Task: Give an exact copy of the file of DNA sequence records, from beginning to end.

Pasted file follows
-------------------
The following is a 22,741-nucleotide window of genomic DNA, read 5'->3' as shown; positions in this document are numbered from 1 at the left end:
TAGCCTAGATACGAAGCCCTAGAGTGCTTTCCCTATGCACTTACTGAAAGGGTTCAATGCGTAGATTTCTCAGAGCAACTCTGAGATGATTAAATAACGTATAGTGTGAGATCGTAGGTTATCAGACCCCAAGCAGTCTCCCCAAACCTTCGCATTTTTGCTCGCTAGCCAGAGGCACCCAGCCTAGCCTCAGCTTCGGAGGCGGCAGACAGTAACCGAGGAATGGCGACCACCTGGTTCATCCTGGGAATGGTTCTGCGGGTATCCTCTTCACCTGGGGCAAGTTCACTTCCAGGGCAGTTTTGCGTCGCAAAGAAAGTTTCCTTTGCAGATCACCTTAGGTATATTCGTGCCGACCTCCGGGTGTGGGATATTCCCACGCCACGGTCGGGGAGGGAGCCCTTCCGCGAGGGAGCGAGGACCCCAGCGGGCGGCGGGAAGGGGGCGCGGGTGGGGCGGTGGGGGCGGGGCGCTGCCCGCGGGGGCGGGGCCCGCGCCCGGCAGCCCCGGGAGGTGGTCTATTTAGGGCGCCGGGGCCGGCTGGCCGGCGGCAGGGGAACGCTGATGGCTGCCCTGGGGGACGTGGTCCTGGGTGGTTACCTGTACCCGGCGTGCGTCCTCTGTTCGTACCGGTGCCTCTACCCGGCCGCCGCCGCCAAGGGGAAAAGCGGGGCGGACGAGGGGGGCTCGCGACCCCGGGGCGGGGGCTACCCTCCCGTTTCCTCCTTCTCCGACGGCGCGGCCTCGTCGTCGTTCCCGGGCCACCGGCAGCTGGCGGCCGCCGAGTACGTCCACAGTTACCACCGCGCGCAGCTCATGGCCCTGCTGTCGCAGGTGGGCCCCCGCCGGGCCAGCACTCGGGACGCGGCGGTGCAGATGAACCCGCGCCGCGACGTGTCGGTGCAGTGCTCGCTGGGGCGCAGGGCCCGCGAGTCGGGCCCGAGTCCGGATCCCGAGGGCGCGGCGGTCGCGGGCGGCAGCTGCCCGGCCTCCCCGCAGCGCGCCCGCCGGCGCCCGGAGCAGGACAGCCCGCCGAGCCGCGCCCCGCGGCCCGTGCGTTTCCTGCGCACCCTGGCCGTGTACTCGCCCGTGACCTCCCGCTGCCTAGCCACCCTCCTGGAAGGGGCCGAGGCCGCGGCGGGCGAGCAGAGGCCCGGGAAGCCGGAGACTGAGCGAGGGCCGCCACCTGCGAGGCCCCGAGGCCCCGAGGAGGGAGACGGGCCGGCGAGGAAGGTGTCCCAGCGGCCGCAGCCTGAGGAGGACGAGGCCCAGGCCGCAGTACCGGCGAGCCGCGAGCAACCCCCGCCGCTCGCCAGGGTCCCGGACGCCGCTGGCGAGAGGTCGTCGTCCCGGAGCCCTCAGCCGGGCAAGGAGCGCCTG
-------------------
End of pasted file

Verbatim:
The following is a 22,741-nucleotide window of genomic DNA, read 5'->3' as shown; positions in this document are numbered from 1 at the left end:
TAGCCTAGATACGAAGCCCTAGAGTGCTTTCCCTATGCACTTACTGAAAGGGTTCAATGCGTAGATTTCTCAGAGCAACTCTGAGATGATTAAATAACGTATAGTGTGAGATCGTAGGTTATCAGACCCCAAGCAGTCTCCCCAAACCTTCGCATTTTTGCTCGCTAGCCAGAGGCACCCAGCCTAGCCTCAGCTTCGGAGGCGGCAGACAGTAACCGAGGAATGGCGACCACCTGGTTCATCCTGGGAATGGTTCTGCGGGTATCCTCTTCACCTGGGGCAAGTTCACTTCCAGGGCAGTTTTGCGTCGCAAAGAAAGTTTCCTTTGCAGATCACCTTAGGTATATTCGTGCCGACCTCCGGGTGTGGGATATTCCCACGCCACGGTCGGGGAGGGAGCCCTTCCGCGAGGGAGCGAGGACCCCAGCGGGCGGCGGGAAGGGGGCGCGGGTGGGGCGGTGGGGGCGGGGCGCTGCCCGCGGGGGCGGGGCCCGCGCCCGGCAGCCCCGGGAGGTGGTCTATTTAGGGCGCCGGGGCCGGCTGGCCGGCGGCAGGGGAACGCTGATGGCTGCCCTGGGGGACGTGGTCCTGGGTGGTTACCTGTACCCGGCGTGCGTCCTCTGTTCGTACCGGTGCCTCTACCCGGCCGCCGCCGCCAAGGGGAAAAGCGGGGCGGACGAGGGGGGCTCGCGACCCCGGGGCGGGGGCTACCCTCCCGTTTCCTCCTTCTCCGACGGCGCGGCCTCGTCGTCGTTCCCGGGCCACCGGCAGCTGGCGGCCGCCGAGTACGTCCACAGTTACCACCGCGCGCAGCTCATGGCCCTGCTGTCGCAGGTGGGCCCCCGCCGGGCCAGCACTCGGGACGCGGCGGTGCAGATGAACCCGCGCCGCGACGTGTCGGTGCAGTGCTCGCTGGGGCGCAGGGCCCGCGAGTCGGGCCCGAGTCCGGATCCCGAGGGCGCGGCGGTCGCGGGCGGCAGCTGCCCGGCCTCCCCGCAGCGCGCCCGCCGGCGCCCGGAGCAGGACAGCCCGCCGAGCCGCGCCCCGCGGCCCGTGCGTTTCCTGCGCACCCTGGCCGTGTACTCGCCCGTGACCTCCCGCTGCCTAGCCACCCTCCTGGAAGGGGCCGAGGCCGCGGCGGGCGAGCAGAGGCCCGGGAAGCCGGAGACTGAGCGAGGGCCGCCACCTGCGAGGCCCCGAGGCCCCGAGGAGGGAGACGGGCCGGCGAGGAAGGTGTCCCAGCGGCCGCAGCCTGAGGAGGACGAGGCCCAGGCCGCAGTACCGGCGAGCCGCGAGCAACCCCCGCCGCTCGCCAGGGTCCCGGACGCCGCTGGCGAGAGGTCGTCGTCCCGGAGCCCTCAGCCGGGCAAGGAGCGCCTG